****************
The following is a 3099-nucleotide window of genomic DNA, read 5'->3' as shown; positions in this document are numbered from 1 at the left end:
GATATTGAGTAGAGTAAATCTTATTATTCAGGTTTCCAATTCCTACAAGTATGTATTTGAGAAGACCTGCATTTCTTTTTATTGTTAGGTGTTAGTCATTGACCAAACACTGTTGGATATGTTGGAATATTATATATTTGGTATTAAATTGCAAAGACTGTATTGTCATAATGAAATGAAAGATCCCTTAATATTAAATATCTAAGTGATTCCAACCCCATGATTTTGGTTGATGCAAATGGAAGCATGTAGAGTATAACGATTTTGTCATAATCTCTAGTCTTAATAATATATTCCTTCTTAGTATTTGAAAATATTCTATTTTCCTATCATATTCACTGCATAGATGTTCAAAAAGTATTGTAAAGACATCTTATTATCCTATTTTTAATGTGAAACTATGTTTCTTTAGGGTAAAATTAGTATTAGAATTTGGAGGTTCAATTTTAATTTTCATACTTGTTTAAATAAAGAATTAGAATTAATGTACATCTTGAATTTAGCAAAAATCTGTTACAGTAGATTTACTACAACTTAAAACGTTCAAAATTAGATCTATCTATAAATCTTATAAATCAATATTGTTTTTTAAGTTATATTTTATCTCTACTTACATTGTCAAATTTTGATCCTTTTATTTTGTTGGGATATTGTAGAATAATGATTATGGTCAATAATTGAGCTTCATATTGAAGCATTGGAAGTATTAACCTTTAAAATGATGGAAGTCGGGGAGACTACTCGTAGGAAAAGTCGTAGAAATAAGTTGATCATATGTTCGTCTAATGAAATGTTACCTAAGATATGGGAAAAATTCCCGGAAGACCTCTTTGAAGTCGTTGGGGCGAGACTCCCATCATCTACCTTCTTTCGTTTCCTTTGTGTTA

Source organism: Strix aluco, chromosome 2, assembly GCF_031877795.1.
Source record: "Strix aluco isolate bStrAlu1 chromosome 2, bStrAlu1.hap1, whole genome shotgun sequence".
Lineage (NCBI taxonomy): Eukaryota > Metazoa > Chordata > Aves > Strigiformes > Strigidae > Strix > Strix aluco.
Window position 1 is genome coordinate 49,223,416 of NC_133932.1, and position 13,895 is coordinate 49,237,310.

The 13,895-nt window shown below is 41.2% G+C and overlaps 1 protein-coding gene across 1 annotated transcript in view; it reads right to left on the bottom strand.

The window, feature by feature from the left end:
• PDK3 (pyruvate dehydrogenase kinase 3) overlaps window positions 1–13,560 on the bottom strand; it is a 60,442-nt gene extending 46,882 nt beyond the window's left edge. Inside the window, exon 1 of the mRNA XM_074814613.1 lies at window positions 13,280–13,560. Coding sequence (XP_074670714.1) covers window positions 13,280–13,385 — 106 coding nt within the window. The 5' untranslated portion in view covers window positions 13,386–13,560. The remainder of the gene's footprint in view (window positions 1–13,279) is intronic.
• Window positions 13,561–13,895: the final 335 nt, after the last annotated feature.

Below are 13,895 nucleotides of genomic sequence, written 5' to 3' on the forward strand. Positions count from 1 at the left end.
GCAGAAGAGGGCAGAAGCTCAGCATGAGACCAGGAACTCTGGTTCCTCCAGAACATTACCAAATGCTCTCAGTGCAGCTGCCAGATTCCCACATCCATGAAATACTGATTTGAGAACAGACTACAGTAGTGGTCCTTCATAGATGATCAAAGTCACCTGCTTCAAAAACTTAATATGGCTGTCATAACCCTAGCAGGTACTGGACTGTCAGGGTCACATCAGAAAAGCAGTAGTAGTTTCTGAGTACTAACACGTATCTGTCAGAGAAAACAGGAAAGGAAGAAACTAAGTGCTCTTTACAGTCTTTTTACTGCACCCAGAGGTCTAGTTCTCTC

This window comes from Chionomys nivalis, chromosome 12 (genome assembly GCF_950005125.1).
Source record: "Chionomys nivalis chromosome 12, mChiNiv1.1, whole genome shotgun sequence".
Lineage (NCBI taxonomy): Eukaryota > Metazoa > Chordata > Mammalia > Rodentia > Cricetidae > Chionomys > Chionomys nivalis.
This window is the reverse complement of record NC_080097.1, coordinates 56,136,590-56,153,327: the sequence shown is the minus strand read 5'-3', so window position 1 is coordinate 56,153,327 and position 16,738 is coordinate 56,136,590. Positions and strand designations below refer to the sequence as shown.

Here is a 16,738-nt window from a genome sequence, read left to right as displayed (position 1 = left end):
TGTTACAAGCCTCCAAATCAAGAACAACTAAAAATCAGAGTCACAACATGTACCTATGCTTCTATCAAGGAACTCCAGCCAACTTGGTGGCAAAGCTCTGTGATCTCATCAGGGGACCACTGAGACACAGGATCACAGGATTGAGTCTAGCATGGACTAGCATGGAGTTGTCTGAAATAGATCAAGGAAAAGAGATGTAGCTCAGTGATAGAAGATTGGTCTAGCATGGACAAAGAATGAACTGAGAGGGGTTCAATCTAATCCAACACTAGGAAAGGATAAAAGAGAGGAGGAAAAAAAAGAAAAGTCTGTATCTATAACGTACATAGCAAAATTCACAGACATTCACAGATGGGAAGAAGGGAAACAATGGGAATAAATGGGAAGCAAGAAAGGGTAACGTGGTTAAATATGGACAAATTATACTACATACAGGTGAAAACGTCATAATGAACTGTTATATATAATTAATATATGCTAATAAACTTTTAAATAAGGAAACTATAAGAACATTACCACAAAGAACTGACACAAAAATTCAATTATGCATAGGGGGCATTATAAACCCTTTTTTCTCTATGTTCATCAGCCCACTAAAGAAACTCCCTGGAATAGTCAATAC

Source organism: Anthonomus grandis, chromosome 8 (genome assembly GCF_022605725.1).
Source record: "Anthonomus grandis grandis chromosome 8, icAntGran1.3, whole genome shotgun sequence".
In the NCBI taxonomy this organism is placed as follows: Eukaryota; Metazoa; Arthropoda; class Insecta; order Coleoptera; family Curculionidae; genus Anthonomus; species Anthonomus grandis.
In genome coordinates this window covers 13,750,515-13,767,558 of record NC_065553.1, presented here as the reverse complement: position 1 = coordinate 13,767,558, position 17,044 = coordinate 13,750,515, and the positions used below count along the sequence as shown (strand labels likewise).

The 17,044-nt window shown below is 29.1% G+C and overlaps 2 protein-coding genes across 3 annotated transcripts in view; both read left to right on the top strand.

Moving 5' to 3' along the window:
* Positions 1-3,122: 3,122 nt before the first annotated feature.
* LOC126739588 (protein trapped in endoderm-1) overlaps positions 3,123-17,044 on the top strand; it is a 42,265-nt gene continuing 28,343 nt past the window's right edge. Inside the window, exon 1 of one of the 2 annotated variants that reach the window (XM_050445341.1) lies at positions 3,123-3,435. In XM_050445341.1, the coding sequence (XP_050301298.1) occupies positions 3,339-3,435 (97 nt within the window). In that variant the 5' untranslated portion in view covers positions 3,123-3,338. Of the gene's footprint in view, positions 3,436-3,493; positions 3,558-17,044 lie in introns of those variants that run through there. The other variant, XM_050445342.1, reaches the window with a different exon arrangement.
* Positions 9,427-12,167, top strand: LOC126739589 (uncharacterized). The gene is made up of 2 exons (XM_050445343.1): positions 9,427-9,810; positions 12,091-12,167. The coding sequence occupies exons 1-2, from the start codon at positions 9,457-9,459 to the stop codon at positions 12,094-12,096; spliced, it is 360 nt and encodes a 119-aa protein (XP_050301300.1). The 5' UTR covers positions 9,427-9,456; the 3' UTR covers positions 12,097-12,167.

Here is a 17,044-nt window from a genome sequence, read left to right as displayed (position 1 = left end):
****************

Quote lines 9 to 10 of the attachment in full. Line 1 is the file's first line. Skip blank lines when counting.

• PDK3 (pyruvate dehydrogenase kinase 3) overlaps window positions 1–13,560 on the bottom strand; it is a 60,442-nt gene extending 46,882 nt beyond the window's left edge. Inside the window, exon 1 of the mRNA XM_074814613.1 lies at window positions 13,280–13,560. Coding sequence (XP_074670714.1) covers window positions 13,280–13,385 — 106 coding nt within the window. The 5' untranslated portion in view covers window positions 13,386–13,560. The remainder of the gene's footprint in view (window positions 1–13,279) is intronic.
• Window positions 13,561–13,895: the final 335 nt, after the last annotated feature.